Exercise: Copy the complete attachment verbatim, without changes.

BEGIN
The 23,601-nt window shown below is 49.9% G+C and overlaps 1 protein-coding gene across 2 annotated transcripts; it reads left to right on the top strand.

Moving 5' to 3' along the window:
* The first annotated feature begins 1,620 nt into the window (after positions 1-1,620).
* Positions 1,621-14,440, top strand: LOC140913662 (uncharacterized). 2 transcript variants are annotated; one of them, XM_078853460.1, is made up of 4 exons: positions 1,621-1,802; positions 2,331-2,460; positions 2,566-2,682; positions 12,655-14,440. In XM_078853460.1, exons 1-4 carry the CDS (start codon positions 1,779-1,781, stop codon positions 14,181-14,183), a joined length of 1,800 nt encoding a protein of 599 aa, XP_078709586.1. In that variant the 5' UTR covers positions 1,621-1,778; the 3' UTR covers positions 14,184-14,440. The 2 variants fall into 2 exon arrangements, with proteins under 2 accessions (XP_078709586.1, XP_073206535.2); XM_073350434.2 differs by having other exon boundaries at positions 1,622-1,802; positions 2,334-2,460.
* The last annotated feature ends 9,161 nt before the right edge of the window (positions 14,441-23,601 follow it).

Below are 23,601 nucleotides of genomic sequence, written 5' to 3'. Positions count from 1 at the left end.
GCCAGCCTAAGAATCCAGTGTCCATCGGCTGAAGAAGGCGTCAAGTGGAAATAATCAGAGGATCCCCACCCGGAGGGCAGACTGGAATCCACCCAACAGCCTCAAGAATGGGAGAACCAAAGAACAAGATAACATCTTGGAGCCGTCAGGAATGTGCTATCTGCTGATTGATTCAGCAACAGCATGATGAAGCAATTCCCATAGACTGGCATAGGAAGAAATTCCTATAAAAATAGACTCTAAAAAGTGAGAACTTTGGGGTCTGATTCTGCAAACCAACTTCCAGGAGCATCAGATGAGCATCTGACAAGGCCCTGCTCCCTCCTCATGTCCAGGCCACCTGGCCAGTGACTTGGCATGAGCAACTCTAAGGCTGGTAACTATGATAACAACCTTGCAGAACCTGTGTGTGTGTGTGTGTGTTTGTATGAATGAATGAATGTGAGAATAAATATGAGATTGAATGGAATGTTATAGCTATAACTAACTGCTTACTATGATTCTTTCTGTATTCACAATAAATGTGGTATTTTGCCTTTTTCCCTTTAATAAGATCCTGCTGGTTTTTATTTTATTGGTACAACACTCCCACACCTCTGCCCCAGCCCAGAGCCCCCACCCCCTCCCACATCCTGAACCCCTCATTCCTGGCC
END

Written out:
The 23,601-nt window shown below is 49.9% G+C and overlaps 1 protein-coding gene across 2 annotated transcripts; it reads left to right on the top strand.

Moving 5' to 3' along the window:
* The first annotated feature begins 1,620 nt into the window (after positions 1-1,620).
* Positions 1,621-14,440, top strand: LOC140913662 (uncharacterized). 2 transcript variants are annotated; one of them, XM_078853460.1, is made up of 4 exons: positions 1,621-1,802; positions 2,331-2,460; positions 2,566-2,682; positions 12,655-14,440. In XM_078853460.1, exons 1-4 carry the CDS (start codon positions 1,779-1,781, stop codon positions 14,181-14,183), a joined length of 1,800 nt encoding a protein of 599 aa, XP_078709586.1. In that variant the 5' UTR covers positions 1,621-1,778; the 3' UTR covers positions 14,184-14,440. The 2 variants fall into 2 exon arrangements, with proteins under 2 accessions (XP_078709586.1, XP_073206535.2); XM_073350434.2 differs by having other exon boundaries at positions 1,622-1,802; positions 2,334-2,460.
* The last annotated feature ends 9,161 nt before the right edge of the window (positions 14,441-23,601 follow it).

Below are 23,601 nucleotides of genomic sequence, written 5' to 3'. Positions count from 1 at the left end.
GCCAGCCTAAGAATCCAGTGTCCATCGGCTGAAGAAGGCGTCAAGTGGAAATAATCAGAGGATCCCCACCCGGAGGGCAGACTGGAATCCACCCAACAGCCTCAAGAATGGGAGAACCAAAGAACAAGATAACATCTTGGAGCCGTCAGGAATGTGCTATCTGCTGATTGATTCAGCAACAGCATGATGAAGCAATTCCCATAGACTGGCATAGGAAGAAATTCCTATAAAAATAGACTCTAAAAAGTGAGAACTTTGGGGTCTGATTCTGCAAACCAACTTCCAGGAGCATCAGATGAGCATCTGACAAGGCCCTGCTCCCTCCTCATGTCCAGGCCACCTGGCCAGTGACTTGGCATGAGCAACTCTAAGGCTGGTAACTATGATAACAACCTTGCAGAACCTGTGTGTGTGTGTGTGTGTTTGTATGAATGAATGAATGTGAGAATAAATATGAGATTGAATGGAATGTTATAGCTATAACTAACTGCTTACTATGATTCTTTCTGTATTCACAATAAATGTGGTATTTTGCCTTTTTCCCTTTAATAAGATCCTGCTGGTTTTTATTTTATTGGTACAACACTCCCACACCTCTGCCCCAGCCCAGAGCCCCCACCCCCTCCCACATCCTGAACCCCTCATTCCTGGCC